The habit of using your intention will help you make decisions about what you will and won’t do. It can guide you in choosing your responses to life. Using intention lets you blossom into the mother that’s aligned with your heart and soul; you end up maintaining a life moderated by your unique and personal standards, and not some unrealistic expectation of being a perfect mom. This is how you create happiness -- by living a life that’s important to you.

Now, it’s not realistic that you will always meet the standards in your intention. That’s why the words “willing” and “practice” are so important. They give us the room to be human and make mistakes. They give us permission to let go of the guilt.

When you do fall short of your intention, maybe yelling at your daughter when she spills juice all over the floor, use your intention as a check point for you and a teaching moment for her.

“Honey, you know I don’t like yelling in this house, so I’m really sorry I lost my patience this morning. Next time I’d like you to wait for me to help you get the juice, okay?”

In this example, the mom reinforced that yelling is not acceptable in the house. Plus, in accordance with the intention statement, she’s shown respect for her daughter and personal integrity by apologizing. She’s also created a structure to help prevent future occurrences. No need to feel guilty about the little mis-step.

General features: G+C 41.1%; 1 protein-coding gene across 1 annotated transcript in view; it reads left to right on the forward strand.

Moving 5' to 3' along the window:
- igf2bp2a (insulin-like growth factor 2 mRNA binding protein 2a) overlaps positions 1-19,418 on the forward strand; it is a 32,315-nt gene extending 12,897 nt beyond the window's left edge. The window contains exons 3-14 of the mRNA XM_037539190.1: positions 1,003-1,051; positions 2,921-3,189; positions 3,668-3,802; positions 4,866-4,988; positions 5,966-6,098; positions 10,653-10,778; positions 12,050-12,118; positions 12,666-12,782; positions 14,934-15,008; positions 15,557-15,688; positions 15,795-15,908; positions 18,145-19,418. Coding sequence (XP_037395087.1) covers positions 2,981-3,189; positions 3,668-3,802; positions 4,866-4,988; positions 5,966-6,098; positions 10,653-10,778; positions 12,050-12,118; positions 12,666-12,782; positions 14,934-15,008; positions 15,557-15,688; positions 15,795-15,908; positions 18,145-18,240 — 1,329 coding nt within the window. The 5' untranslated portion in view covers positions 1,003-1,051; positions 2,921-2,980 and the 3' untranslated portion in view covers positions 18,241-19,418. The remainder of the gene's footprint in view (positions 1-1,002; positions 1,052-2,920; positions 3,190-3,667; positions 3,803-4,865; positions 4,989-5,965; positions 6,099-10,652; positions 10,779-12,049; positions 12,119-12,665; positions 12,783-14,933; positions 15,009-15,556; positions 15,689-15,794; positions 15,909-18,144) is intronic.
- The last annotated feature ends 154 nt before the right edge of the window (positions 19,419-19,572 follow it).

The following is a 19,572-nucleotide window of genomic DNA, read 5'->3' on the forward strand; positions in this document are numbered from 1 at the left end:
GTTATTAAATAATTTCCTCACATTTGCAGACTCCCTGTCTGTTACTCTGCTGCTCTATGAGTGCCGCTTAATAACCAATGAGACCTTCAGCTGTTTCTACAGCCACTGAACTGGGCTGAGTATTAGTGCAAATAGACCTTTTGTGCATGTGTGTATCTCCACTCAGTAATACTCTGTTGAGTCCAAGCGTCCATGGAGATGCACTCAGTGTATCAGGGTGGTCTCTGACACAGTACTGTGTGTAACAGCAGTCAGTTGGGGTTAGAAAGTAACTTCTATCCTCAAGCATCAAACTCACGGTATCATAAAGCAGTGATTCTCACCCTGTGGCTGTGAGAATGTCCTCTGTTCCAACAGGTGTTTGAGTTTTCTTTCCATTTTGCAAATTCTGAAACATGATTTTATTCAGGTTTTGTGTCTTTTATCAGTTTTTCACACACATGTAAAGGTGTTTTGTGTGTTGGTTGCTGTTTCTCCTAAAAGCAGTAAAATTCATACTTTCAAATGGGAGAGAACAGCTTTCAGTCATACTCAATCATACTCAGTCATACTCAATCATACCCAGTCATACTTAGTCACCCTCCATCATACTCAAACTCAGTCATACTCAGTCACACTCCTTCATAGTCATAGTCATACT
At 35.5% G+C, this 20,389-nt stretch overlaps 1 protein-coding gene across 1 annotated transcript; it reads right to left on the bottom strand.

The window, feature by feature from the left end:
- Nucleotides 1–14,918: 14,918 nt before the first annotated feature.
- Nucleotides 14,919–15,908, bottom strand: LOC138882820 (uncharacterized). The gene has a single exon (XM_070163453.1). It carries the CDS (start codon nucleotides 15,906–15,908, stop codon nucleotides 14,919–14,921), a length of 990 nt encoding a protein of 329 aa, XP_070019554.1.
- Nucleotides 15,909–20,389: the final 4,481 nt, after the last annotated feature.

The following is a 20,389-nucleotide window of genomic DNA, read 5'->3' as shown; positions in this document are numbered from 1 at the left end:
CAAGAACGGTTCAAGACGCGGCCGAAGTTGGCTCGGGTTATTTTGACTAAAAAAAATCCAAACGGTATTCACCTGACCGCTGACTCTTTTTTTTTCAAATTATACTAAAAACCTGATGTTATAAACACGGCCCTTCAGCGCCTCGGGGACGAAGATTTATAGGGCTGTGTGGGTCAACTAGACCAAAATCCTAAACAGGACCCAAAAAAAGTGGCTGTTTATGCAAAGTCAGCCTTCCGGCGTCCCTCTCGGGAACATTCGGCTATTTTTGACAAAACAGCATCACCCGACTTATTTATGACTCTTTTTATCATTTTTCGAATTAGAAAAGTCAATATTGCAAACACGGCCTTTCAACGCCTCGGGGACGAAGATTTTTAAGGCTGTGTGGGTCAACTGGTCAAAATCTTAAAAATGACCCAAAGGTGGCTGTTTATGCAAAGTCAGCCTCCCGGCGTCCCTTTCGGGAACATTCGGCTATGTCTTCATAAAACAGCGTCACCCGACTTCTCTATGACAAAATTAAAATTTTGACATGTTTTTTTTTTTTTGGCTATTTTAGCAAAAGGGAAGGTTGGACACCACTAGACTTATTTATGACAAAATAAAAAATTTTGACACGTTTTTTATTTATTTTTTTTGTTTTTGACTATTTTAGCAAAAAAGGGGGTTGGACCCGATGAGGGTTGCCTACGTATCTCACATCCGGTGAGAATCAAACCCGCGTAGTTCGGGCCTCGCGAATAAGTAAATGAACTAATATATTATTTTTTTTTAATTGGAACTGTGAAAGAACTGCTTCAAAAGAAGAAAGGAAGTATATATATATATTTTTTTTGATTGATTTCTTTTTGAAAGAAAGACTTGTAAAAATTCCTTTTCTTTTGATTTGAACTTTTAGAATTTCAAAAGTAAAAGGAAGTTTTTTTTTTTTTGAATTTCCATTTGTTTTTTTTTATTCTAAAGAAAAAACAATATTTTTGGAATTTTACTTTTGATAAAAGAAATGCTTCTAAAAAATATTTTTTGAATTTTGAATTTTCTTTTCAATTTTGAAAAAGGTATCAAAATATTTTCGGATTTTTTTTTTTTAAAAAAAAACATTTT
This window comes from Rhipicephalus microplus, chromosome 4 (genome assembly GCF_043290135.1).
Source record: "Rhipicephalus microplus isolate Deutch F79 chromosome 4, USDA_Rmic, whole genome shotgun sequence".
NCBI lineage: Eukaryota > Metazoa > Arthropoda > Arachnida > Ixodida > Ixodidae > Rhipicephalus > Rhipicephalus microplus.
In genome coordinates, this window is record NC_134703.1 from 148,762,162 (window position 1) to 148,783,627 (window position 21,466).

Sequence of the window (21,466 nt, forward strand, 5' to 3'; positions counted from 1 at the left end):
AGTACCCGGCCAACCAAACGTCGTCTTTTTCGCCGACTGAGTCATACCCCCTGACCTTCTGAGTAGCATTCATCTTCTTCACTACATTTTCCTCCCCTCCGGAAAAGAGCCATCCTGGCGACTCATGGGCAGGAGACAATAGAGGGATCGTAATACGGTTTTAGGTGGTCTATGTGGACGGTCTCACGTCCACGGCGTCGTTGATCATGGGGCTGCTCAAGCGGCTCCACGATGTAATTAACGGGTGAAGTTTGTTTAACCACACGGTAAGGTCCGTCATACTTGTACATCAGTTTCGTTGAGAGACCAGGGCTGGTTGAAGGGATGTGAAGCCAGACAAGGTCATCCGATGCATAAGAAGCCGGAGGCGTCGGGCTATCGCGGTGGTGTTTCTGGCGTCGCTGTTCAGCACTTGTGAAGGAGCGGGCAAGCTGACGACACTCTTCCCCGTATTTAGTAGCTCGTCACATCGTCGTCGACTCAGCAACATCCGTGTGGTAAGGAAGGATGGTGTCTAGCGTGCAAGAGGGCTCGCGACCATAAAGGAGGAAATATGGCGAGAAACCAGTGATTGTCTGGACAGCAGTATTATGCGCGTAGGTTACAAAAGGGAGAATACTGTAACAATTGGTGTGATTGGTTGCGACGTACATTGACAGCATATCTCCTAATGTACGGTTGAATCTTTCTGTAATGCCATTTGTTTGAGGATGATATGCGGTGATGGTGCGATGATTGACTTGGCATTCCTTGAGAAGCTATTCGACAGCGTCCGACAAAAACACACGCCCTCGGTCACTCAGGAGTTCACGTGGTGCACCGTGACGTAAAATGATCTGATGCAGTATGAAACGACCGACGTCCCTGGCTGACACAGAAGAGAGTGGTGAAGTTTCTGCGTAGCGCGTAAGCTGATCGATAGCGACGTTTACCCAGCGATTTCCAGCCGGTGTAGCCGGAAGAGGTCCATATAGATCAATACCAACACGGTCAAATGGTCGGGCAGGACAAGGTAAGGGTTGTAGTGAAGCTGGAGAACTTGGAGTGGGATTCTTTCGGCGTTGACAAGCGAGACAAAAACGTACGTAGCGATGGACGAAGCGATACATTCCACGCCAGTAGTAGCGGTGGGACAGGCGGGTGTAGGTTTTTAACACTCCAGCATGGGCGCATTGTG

“We need to give ourselves a collective break,” says Nobile, who also co-authored Dirty Little Secrets from Otherwise Perfect Moms and I'd Trade My Husband for a Housekeeper: "We're insecure about the choices we're making—that's why we're judging each other."

And that’s where the intention is most powerful. You become secure in the choices you’re making because they are rooted in your commitments, values and needs. Instead of reacting, you become a mom who’s proactive, confident and centered in yourself. You become the mom who’s already inside of you, and that mom is itching to come out and have some fun and happiness!

Author's Bio: 

JJ Frederickson is a Certified Coach and Trainer with the Fearless Living Institute (FearlessLiving.org). She was formerly a newspaper reporter, local on-air personality and small-business owner. In 2005 she hired a Life Coach to balance motherhood and her career. The coaching experience completely transformed her life, and she's now a Life Coach with the mission of helping others bring ease into their homes (Parent-Coach.com) and lives (JJtheLifeCoach.com).